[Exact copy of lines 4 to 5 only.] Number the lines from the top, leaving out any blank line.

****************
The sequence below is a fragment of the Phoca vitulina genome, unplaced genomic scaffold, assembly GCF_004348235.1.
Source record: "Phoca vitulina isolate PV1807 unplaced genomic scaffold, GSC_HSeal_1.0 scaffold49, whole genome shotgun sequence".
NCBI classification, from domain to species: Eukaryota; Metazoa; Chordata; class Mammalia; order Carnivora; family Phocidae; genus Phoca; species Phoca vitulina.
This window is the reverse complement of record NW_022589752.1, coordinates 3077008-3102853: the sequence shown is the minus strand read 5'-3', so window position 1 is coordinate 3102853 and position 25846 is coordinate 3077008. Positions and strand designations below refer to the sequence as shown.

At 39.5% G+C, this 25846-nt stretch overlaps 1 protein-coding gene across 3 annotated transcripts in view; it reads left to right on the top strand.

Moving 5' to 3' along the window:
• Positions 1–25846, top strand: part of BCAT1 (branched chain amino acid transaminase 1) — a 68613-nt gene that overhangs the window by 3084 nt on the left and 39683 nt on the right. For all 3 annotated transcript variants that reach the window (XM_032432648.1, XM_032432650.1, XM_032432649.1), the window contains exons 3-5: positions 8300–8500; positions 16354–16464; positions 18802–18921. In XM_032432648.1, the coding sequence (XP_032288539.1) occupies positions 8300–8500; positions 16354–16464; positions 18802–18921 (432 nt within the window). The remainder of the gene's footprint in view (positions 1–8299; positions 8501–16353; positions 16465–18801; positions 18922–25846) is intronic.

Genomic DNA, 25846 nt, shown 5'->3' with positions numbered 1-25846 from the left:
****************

This window is the reverse complement of record NW_022589752.1, coordinates 3077008-3102853: the sequence shown is the minus strand read 5'-3', so window position 1 is coordinate 3102853 and position 25846 is coordinate 3077008. Positions and strand designations below refer to the sequence as shown.

At 39.5% G+C, this 25846-nt stretch overlaps 1 protein-coding gene across 3 annotated transcripts in view; it reads left to right on the top strand.